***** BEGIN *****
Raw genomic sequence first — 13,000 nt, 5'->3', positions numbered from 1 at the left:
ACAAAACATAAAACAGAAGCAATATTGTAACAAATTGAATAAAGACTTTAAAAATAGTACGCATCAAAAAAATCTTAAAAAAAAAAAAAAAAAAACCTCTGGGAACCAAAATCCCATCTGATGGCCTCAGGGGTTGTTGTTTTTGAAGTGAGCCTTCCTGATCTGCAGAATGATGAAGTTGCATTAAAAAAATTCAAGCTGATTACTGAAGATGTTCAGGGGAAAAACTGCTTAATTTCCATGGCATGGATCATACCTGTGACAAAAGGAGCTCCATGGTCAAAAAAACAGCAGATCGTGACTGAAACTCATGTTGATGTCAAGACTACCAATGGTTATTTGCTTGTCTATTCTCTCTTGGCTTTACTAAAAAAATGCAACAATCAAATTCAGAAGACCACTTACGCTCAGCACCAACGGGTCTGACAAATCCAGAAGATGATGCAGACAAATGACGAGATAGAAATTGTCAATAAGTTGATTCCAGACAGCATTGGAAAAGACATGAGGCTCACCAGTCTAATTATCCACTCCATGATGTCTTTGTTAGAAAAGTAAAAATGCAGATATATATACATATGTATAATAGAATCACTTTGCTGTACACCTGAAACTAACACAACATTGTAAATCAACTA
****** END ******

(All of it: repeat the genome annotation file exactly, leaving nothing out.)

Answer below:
Raw genomic sequence first — 13,000 nt, 5'->3', positions numbered from 1 at the left:
ACAAAACATAAAACAGAAGCAATATTGTAACAAATTGAATAAAGACTTTAAAAATAGTACGCATCAAAAAAATCTTAAAAAAAAAAAAAAAAAAACCTCTGGGAACCAAAATCCCATCTGATGGCCTCAGGGGTTGTTGTTTTTGAAGTGAGCCTTCCTGATCTGCAGAATGATGAAGTTGCATTAAAAAAATTCAAGCTGATTACTGAAGATGTTCAGGGGAAAAACTGCTTAATTTCCATGGCATGGATCATACCTGTGACAAAAGGAGCTCCATGGTCAAAAAAACAGCAGATCGTGACTGAAACTCATGTTGATGTCAAGACTACCAATGGTTATTTGCTTGTCTATTCTCTCTTGGCTTTACTAAAAAAATGCAACAATCAAATTCAGAAGACCACTTACGCTCAGCACCAACGGGTCTGACAAATCCAGAAGATGATGCAGACAAATGACGAGATAGAAATTGTCAATAAGTTGATTCCAGACAGCATTGGAAAAGACATGAGGCTCACCAGTCTAATTATCCACTCCATGATGTCTTTGTTAGAAAAGTAAAAATGCAGATATATATACATATGTATAATAGAATCACTTTGCTGTACACCTGAAACTAACACAACATTGTAAATCAACTA